Stubble burning removes stubble to allow easy planting of the next crop. It also reduces crop diseases and viruses. However, stubble burning removes precious organic matter and leaves the soil surface bare and exposed during the fallow period.

With modern no-till farming equipment most stubble is not a problem for sowing into and thick stubble can be stubble mulched. Crop diseases can be managed by crop rotation (crops from different species are planted alternatively) breaking the disease cycle.

Our Australian soils are ancient. Our rainfall is relatively low and our summers are long, hot and dry, under these conditions organic matter is difficult to produce. Most broad acre cereal crops are produced on soil that needs all the organic matter it can get. You can’t mulch a 1000 acre paddock with lucerne hay like you can your vegetable garden.

It is vital that stubble is preserved to protect the soil surface and feed the soil microbes.

Soil testing for nutrient levels and safe (heavy metal free) fertilisers used

Our Australian soils are ancient and often very low in many important nutrients, especially nitrogen and phosphorus. When did the last volcano erupt covering the landscape in rich basalt soil?

Plants need nutrients to support themselves and provide nutritious grain for human health.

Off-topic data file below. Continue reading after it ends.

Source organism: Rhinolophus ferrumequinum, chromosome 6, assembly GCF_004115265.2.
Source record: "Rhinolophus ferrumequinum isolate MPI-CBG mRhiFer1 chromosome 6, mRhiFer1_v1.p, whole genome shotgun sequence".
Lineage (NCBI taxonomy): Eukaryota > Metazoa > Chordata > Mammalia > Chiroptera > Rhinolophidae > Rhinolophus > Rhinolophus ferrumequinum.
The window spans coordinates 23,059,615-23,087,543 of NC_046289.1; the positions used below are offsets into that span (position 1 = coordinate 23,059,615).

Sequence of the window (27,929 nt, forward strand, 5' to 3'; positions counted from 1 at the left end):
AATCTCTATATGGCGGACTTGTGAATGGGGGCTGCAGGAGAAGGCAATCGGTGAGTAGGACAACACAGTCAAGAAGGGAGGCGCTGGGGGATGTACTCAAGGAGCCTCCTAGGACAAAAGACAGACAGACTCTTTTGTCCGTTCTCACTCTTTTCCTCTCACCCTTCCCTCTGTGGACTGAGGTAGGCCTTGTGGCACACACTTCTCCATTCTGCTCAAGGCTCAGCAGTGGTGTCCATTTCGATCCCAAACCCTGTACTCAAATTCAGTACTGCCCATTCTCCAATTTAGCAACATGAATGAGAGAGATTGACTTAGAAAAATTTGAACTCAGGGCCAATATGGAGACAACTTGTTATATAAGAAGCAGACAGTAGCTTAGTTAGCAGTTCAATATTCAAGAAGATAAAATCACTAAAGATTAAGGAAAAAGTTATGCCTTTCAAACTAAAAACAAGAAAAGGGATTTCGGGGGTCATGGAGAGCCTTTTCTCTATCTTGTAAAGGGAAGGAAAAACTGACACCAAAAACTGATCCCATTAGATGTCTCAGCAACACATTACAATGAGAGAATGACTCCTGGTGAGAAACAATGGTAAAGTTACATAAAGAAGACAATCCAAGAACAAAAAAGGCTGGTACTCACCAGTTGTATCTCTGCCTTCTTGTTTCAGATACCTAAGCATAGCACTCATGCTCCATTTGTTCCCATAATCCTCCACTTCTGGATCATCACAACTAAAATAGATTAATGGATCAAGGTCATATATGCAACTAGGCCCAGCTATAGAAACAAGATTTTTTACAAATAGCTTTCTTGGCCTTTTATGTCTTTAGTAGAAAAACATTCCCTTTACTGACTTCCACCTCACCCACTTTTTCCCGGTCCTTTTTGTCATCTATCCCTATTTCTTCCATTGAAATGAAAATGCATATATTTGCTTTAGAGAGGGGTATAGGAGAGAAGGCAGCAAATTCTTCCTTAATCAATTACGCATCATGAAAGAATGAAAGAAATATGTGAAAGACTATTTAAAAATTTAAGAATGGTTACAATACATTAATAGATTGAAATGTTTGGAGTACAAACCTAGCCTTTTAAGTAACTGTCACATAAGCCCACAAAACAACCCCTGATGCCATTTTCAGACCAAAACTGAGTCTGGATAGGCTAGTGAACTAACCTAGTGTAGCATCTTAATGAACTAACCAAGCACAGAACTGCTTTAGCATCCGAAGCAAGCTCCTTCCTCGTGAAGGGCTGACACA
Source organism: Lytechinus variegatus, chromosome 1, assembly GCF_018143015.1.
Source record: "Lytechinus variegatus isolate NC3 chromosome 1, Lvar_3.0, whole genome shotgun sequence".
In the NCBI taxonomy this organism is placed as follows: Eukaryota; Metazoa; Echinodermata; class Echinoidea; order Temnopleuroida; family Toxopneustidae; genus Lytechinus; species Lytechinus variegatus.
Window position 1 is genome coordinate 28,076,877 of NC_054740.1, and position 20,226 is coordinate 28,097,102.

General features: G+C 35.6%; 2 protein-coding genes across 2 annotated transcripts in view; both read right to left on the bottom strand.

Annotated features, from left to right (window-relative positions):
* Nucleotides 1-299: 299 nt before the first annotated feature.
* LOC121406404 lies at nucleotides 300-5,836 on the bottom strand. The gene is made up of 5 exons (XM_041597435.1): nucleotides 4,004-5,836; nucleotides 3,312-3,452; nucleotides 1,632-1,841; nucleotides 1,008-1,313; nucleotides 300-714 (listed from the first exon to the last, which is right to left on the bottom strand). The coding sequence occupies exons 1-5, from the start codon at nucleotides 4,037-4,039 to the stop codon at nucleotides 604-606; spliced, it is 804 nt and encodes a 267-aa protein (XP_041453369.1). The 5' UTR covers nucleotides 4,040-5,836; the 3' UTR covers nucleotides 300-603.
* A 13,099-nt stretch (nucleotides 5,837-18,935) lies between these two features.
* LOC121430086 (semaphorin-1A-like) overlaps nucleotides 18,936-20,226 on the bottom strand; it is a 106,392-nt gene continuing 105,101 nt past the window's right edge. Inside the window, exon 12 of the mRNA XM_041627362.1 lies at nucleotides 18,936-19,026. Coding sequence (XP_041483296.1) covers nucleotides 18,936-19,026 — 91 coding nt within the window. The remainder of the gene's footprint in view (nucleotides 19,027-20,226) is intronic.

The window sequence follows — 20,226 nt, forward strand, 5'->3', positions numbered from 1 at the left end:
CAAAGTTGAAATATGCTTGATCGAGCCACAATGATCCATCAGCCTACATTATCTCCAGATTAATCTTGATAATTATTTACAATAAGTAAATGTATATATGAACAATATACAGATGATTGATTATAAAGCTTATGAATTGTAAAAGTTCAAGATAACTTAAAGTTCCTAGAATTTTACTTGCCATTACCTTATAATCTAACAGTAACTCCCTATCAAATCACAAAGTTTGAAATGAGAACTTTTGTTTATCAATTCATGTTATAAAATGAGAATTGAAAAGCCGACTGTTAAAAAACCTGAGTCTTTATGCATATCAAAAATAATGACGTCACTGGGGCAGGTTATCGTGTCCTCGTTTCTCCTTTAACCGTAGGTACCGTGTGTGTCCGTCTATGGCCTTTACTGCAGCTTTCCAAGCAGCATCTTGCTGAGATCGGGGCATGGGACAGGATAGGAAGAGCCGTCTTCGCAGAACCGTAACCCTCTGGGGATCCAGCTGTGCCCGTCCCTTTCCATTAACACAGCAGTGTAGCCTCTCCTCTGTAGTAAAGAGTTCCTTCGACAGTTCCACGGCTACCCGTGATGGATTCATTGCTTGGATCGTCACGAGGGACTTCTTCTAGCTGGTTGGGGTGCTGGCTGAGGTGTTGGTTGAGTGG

Here is page 2 of a soil test from a sandy loam soil that has been grazed and lightly cropped for the last 40 years with little or no fertiliser added. Soil Test

The nitrogen level of 2 is well below the sufficiency range of 20-30mg/kg and nitrogen is a vital element for healthy plant growth. Phosphorus and sulphur are also low and well below the required level. Crops grown on this soil are poor and low yielding. Heavy metal free fertilisers will be used to correct the deficiencies. Organic matter produced from subsequent, healthier crops will be retained on the soil surface to be gradually broken down by soil microbes, further enhancing the soil health.

Ancient wheat varieties selected for baking quality, flavour and human health benefits

The ancient wheats grown by Sustainable Farmers of Australia (Spelt, Khorasan and Emmer) have not been breed or modernised in any way, they are in their original ancient form.

Our original forms of ancient wheats are prized by bakers for their baking qualities, flavour and colour.

Ancient wheats have a protein structure that is more easily digested than modern wheats and many sufferers of wheat intolerances and IBS symptoms are able to tolerate the Spelt, Khorasan and Emmer grown by Sustainable Farmers of Australia.